The Coronavirus (COVID-19) and Impracticability and Frustration of Purpose as Defenses to Breach of Contract Claims in Pennsylvania
The onset of the COVID-19 pandemic has created a new normal in a multitude of economic sectors, including commercial transactions. From commercial leases to loan agreements to construction and supply contracts, questions are surfacing about the rights, liabilities, and defenses available to parties to a contract in view of the pandemic. While force majeure provisions, which set forth reasons that can excuse a party’s performance under a contract, must be evaluated, these provisions often do no excuse monetary obligations. Thus, parties must also consider longstanding contract principles that are likely to generate a considerable amount of discussion and ultimately litigation. Contractual principles of particular significance, and may be of consideration during the COVID-19 pandemic, are impracticability of performance and frustration of purpose. While these principles can be defenses to breach of contract claims, the availability of these defenses is highly dependent upon the language of the contract and the facts and circumstances of each particular situation.
Restatement (Second) of Contracts
Notably, Pennsylvania law recognizes several sections of the Restatement (Second) of Contracts including Sections 261, 264, and 265.
Section 261 covers discharges by a supervening impracticability. This section provides that when, after a contract is made, a party’s performance is made impracticable without its fault by the occurrence of an event and the non-occurrence of this event was a basic assumption on which the contract was made, its duty to render that performance is discharged unless the language or the circumstances indicate the contrary.
Section 264 covers the prevention of performance by governmental regulation or order. This section provides that if a party’s performance of a duty is made impracticable by having to comply with a domestic or foreign governmental regulation or order, and the non-occurrence of the regulation or order was a basic assumption on which the contract was made, its duty to render that performance is discharged unless the language or the circumstances indicate the contrary.
Section 265 covers the discharge of performance by supervening frustration. This section provides that where, after a contract is made, a party’s principal purpose is substantially frustrated without his fault by the occurrence of an event and the non-occurrence of this event was a basic assumption on which the contract was made, its remaining duties to render performance are discharged unless the language or the circumstances indicate the contrary.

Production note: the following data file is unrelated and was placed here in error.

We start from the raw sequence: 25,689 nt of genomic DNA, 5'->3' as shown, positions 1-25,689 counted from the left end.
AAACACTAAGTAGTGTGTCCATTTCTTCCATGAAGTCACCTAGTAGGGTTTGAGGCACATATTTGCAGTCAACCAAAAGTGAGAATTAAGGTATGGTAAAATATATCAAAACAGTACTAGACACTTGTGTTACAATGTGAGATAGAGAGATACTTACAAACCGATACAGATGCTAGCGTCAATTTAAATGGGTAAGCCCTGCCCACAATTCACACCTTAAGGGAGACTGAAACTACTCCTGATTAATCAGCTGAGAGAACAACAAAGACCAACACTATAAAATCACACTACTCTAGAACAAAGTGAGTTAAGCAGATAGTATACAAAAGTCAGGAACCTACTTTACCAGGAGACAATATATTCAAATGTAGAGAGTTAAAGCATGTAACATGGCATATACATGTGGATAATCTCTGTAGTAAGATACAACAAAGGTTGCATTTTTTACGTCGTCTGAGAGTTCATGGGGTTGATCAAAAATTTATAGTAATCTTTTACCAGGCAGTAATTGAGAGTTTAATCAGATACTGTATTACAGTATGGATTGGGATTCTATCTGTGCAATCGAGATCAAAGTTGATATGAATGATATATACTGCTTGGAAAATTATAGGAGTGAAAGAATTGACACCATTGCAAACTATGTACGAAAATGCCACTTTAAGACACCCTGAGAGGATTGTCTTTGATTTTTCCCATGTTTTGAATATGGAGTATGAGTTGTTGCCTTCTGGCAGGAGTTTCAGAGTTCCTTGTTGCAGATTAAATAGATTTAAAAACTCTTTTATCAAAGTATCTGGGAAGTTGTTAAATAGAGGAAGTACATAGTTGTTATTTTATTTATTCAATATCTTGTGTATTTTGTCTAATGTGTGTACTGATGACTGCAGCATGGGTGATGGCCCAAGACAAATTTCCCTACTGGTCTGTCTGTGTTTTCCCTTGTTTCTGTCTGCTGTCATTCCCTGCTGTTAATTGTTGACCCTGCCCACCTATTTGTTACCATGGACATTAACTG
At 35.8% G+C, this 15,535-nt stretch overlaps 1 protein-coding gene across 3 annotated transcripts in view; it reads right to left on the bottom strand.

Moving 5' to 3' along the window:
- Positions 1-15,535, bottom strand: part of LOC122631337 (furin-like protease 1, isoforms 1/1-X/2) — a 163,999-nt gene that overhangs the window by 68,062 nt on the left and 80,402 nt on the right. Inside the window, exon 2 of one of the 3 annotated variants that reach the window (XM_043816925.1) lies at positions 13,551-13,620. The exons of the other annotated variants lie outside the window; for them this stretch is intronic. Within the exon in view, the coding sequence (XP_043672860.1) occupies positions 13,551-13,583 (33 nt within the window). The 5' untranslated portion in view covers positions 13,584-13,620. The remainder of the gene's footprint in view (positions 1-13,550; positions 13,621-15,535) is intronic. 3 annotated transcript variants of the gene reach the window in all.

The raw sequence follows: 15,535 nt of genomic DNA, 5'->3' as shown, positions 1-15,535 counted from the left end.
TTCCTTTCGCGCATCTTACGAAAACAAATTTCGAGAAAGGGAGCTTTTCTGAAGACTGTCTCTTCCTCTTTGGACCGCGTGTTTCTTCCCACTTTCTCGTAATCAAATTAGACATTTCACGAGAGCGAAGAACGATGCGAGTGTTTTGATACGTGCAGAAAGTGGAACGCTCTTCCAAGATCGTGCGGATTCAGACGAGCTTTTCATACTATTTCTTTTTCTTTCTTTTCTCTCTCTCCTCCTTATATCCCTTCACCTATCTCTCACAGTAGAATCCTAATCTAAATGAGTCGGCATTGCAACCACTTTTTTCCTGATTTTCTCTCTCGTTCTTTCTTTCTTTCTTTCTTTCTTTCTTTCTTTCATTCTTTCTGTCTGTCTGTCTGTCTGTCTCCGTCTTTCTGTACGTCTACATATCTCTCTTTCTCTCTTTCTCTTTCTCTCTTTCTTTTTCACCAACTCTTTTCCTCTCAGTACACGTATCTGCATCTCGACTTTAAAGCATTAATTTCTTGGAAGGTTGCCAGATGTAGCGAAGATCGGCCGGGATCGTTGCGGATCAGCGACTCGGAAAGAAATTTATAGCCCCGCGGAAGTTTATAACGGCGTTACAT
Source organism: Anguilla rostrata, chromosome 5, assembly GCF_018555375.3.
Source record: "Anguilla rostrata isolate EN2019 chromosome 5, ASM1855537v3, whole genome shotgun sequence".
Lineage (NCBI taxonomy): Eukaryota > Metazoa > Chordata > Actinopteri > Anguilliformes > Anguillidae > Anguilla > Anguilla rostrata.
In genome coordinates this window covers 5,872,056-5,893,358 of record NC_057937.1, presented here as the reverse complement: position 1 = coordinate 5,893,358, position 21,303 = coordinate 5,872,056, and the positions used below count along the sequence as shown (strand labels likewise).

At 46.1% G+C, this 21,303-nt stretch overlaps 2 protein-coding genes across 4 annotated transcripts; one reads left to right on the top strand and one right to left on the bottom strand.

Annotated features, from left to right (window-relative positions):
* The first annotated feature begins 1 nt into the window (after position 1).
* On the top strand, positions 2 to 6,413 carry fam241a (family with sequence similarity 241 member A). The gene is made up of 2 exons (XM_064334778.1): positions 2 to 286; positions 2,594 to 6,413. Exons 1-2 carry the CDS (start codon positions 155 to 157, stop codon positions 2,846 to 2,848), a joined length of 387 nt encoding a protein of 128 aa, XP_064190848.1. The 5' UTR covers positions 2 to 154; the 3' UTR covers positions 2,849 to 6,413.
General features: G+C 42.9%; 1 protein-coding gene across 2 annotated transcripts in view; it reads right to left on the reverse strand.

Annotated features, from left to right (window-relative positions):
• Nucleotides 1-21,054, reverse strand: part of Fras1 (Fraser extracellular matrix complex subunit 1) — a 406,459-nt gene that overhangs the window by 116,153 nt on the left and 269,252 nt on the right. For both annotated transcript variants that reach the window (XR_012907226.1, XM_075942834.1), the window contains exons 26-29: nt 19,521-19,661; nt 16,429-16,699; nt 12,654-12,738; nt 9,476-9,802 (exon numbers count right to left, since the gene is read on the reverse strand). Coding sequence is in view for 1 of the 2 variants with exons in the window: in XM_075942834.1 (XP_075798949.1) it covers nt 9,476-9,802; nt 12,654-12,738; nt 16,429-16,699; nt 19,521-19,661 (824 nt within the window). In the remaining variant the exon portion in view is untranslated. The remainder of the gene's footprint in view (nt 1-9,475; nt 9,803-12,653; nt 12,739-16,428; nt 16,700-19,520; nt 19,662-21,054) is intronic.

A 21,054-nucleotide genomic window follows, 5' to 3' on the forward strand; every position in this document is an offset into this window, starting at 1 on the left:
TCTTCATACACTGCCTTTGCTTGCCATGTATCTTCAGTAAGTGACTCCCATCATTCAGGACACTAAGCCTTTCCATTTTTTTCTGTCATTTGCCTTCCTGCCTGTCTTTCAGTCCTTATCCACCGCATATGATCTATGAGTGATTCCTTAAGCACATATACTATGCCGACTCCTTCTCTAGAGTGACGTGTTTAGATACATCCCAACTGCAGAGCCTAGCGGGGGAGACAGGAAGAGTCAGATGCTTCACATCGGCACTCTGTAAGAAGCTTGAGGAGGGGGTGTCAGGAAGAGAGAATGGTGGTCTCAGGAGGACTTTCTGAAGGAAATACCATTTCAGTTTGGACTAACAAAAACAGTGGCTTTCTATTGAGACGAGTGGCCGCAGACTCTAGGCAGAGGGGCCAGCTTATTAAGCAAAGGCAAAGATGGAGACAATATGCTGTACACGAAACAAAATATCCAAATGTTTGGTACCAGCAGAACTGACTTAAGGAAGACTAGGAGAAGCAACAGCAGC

COVID-19 Impracticability and Frustration of Purpose
In analyzing the applicability of the defense of impracticability of performance, the focus of the inquiry is whether the non-occurrence of the circumstance was a basic assumption on which the contract was made. If a party’s performance under the contract remains practicable but is merely beyond the party’s capacity to perform it, the party is not ordinarily discharged from its obligations under the contract. If the impediment to performance is a government regulation or order, the regulation or order must make it impracticable for the party to comply with the regulation or order and to perform under the contract.
To establish a defense of frustration of purpose, the purpose that is frustrated must have been the principal purpose of the party in making the contract such that, without this purpose, entering into the contract would make little sense. In addition, the frustration must be substantial, and the non-occurrence of the event must have been a basic assumption on which the contract was made.
With respect to the defenses of both impracticability and frustration of purpose, a party has an obligation to make reasonable efforts to overcome the impediment to performance. In addition, if impracticability of performance or frustration of purpose is only temporary, the duty to perform may only be suspended temporarily and, when the impracticability or frustration ceases to exist, the party may then again be required to perform under the contract.
The foregoing clearly will give rise to various issues and questions, such as:
Did the owner of an essential business assume that he would not have to close because the level of clients or patients decreased substantially, leaving it without sufficient revenues to pay debt service on a sizeable loan?
Did the owner of a non-essential business in a commercial shopping complex lease assume that it would not be shut down by a government order that was imposed through no fault of the tenant, leaving it without the revenues to cover its payments under a lease?
Did a governmental order require a commercial landlord to close all common areas serving non-essential businesses, leaving its tenants without the ability to access their premises?
If contract obligations are secured by a guarantor, must the guarantor continue to perform under the guaranty agreement even if the party whose obligations are guaranteed is excused from performing?
Is a construction contractor that must cease operations because one of its employees tested positive for the COVID-19 virus liable for delay damages?
The contract and the surrounding circumstances in each case are unique. As a result, whether COVID-19 and, in particular, any governmental orders occasioned by it give rise to a defense under the principles of impracticability of performance or frustration of purpose requires a thorough analysis of the wording contained in a contract.